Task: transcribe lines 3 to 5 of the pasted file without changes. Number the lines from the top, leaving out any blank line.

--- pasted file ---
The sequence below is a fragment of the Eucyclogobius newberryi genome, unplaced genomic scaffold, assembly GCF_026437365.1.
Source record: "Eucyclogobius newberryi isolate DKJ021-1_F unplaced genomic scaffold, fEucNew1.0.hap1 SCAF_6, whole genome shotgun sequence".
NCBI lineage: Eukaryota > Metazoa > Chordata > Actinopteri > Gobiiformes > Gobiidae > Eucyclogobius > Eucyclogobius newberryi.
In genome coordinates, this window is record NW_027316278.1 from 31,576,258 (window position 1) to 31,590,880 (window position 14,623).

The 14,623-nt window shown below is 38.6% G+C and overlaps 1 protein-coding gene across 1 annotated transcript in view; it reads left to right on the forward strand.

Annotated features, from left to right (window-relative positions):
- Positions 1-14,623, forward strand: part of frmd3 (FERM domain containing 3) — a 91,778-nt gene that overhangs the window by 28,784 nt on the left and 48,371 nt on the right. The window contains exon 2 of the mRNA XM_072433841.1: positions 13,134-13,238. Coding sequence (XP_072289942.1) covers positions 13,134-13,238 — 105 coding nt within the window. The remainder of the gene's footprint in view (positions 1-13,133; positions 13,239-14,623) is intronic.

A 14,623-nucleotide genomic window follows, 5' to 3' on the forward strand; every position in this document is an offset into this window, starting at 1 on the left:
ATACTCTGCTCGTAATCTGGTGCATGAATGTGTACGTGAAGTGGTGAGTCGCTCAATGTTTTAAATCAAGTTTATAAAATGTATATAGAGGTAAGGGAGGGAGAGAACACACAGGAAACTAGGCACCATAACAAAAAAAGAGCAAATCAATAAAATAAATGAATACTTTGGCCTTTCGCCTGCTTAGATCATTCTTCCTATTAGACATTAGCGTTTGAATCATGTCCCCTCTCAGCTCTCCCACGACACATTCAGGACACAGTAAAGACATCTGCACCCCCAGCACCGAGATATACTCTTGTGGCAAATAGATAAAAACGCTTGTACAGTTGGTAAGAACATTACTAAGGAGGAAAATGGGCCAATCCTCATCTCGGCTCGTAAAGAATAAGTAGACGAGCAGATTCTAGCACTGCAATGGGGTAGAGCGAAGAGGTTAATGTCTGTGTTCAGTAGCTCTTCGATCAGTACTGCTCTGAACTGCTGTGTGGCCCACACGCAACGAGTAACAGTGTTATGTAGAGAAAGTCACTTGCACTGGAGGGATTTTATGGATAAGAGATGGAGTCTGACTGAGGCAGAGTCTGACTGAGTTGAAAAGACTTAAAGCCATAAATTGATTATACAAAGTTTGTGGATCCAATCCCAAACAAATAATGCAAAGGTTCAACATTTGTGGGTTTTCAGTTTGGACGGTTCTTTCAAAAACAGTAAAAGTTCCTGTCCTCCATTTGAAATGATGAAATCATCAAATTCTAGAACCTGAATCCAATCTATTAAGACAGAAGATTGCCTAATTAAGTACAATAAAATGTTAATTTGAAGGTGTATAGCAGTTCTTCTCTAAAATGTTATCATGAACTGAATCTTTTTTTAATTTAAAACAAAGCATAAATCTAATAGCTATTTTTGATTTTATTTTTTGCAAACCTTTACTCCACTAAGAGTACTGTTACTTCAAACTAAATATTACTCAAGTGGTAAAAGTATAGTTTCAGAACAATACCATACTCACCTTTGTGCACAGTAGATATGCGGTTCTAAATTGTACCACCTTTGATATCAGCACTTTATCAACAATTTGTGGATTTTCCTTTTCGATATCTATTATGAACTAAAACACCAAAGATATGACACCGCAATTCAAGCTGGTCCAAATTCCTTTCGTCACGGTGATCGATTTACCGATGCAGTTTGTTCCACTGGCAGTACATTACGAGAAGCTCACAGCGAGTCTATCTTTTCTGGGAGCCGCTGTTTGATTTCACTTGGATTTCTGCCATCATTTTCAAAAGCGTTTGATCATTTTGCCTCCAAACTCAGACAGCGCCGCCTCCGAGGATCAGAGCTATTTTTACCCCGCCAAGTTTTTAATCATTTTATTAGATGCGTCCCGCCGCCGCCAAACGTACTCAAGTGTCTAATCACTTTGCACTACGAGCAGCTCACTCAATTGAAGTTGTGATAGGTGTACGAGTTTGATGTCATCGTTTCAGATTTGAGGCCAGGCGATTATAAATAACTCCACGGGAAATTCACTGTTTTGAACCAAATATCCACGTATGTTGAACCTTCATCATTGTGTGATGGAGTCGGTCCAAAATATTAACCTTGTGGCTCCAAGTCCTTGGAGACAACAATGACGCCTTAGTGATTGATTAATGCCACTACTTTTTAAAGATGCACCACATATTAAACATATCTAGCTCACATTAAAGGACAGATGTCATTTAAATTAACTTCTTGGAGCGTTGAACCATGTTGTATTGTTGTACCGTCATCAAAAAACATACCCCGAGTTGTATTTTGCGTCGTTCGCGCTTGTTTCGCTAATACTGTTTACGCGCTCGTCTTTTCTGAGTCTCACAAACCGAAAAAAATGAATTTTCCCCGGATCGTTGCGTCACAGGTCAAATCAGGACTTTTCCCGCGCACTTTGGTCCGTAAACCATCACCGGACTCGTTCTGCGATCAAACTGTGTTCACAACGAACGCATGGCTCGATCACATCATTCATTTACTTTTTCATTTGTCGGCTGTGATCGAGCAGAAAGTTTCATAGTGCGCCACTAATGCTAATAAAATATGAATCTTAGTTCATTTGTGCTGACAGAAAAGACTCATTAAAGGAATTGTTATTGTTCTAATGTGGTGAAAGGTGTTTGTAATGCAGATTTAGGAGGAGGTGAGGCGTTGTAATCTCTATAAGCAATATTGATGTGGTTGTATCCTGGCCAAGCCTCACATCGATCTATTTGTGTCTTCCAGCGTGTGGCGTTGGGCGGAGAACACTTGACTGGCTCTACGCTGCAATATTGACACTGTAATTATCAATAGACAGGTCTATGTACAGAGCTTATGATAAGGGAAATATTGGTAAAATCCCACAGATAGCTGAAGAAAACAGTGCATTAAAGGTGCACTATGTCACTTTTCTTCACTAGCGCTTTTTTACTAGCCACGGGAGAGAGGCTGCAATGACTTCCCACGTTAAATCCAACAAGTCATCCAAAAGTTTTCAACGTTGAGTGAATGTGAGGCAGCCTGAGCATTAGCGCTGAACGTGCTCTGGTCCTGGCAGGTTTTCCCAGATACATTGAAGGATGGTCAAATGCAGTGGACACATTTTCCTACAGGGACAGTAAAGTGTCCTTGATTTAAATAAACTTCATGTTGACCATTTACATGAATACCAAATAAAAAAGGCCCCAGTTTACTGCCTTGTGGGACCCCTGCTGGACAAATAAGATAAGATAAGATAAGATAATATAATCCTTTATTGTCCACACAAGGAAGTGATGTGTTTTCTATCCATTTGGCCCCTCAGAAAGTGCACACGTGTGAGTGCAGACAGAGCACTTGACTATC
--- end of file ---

NCBI lineage: Eukaryota > Metazoa > Chordata > Actinopteri > Gobiiformes > Gobiidae > Eucyclogobius > Eucyclogobius newberryi.
In genome coordinates, this window is record NW_027316278.1 from 31,576,258 (window position 1) to 31,590,880 (window position 14,623).

The 14,623-nt window shown below is 38.6% G+C and overlaps 1 protein-coding gene across 1 annotated transcript in view; it reads left to right on the forward strand.